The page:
Probate, trust, guardianship and inheritance litigation
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Who Are Next Of Kin In Louisiana?

Next of kin in Louisiana for purposes of intestate inheritance are generally the:

  1. Surviving spouse
  2. Children and descendants
  3. Parents
  4. Siblings

What Do Next Of Kin Heirs Inherit In Louisiana?

If a Louisiana resident dies without a valid will, they have died intestate.  The Louisiana rules of intestate succession apply to determine who gets what from their intestate estate.

The next of kin (also called intestate successors and heirs under Louisiana Civil Code Art. 876) that will inherit under Louisiana intestate succession law depends on the other people that have survived the decedent.

Survivors of the Decedent

Share of Intestate Estate

Surviving spouse only

–          100% to spouse

Surviving spouse and children

–          Spouse receives “usufruct” (the right to use decedent’s share of the community property for life or until remarriage)

–          Children inherit all separate property, and community property subject to spouse’s usufruct

Children, no spouse

–          100% to children

Spouse and parents

–          100% of community property to spouse

–          100% of separate property to parents

Spouse and siblings, no parents

–          100% of community property to spouse

–          100% of separate property to siblings

Siblings and parents only

–          Parents have the right to use property for life, then 100% to siblings

Siblings only

–          100% to siblings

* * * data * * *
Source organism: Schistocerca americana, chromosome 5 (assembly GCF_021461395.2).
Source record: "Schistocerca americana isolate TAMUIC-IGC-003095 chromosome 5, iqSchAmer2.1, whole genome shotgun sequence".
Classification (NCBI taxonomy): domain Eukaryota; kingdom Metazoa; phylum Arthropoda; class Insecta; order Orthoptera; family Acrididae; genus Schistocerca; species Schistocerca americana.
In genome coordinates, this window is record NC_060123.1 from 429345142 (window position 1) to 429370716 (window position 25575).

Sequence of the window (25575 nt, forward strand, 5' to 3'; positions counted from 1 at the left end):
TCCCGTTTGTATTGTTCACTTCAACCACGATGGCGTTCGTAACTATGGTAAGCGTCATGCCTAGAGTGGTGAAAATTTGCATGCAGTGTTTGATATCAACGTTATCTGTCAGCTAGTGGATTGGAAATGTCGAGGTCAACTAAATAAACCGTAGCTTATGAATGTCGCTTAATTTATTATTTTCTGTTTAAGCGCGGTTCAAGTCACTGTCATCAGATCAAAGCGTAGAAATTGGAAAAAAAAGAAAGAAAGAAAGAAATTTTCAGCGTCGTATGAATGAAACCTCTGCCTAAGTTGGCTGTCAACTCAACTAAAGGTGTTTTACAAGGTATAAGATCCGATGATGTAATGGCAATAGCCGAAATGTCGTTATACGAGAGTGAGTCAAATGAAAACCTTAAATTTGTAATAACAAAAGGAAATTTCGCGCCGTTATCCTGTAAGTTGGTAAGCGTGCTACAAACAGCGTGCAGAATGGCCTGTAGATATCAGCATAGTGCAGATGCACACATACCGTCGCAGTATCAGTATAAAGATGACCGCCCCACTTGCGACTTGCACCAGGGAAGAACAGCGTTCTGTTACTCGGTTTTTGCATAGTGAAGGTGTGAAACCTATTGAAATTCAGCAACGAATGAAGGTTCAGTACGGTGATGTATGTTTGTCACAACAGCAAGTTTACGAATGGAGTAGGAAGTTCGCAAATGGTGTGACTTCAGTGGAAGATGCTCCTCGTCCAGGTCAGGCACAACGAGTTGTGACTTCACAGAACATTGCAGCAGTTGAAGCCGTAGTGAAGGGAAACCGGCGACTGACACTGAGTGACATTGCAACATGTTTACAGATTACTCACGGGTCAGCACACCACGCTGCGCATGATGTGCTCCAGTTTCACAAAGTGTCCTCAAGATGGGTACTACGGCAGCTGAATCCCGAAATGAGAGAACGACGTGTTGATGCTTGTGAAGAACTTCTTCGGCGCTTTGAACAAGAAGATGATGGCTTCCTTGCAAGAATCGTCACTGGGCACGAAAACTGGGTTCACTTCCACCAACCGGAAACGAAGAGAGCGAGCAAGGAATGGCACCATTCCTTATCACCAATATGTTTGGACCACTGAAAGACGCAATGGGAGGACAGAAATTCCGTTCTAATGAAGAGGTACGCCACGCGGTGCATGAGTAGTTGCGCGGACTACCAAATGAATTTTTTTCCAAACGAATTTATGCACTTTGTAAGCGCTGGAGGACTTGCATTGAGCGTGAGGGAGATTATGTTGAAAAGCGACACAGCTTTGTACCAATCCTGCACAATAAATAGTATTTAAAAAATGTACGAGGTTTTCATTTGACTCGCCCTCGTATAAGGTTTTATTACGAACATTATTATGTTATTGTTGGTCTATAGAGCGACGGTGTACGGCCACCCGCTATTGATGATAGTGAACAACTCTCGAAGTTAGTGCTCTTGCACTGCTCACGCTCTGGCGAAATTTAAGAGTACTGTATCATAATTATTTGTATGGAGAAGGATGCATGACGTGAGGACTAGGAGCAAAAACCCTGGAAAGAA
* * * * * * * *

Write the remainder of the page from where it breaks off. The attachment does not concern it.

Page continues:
Nieces and nephews only

–          Nieces and nephews split evenly

Parents only

–          100% to parents

Grandparents only

–          Evenly split between paternal/maternal grandparents

None of the above

–          Nearest relatives share estate

Louisiana’s intestate succession rules for next of kin heirs at law can be found in Articles 880 through 899 of the Louisiana Civil Code, which can be accessed here.

To learn more about community property v. separate property, click here.

Inherited Real Property In Louisiana

Inherited real property is treated in a special way under Louisiana law.  If a decedent received real property as a gift, and then dies without children, the real property passes back or ascends to the ancestor that gifted the property.  Louisiana Civil Code Art. 898.

How Are Next of Kin Half-Siblings Treated Under Louisiana Intestate Succession Law?

Louisiana, unlike the majority of states, treats half-siblings differently than full-blood siblings. In the majority of states, a next of kin half-sibling inherits just like a whole sibling.  Under Louisiana intestate succession law, a next of kin half-sibling heir is only entitled to inherit from their blood line.   Louisiana Civil Code Art. 893 states:

The property that devolves to the brothers or sisters is divided among them equally, if they are all born of the same parents. If they are born of different unions, it is equally divided between the paternal and maternal lines of the deceased: brothers or sisters fully related by blood take in both lines and those related by half-blood take each in his own line. If there are brothers or sisters on one side only, they take the entirety to the exclusion of all relations in the other line.

How Are Adopted Children Treated Under Louisiana Intestate Succession Law?

Louisiana, like most states, treats adopted children the same as natural-born children for purposes of intestate succession.  Also, foster children and step-children are not considered your heirs for purposes of intestate succession.

However, Louisiana is different in that adopted-out children (children you had and then gave up for adoption) are still included as next of kin heirs for purposes of succession to your intestate estate.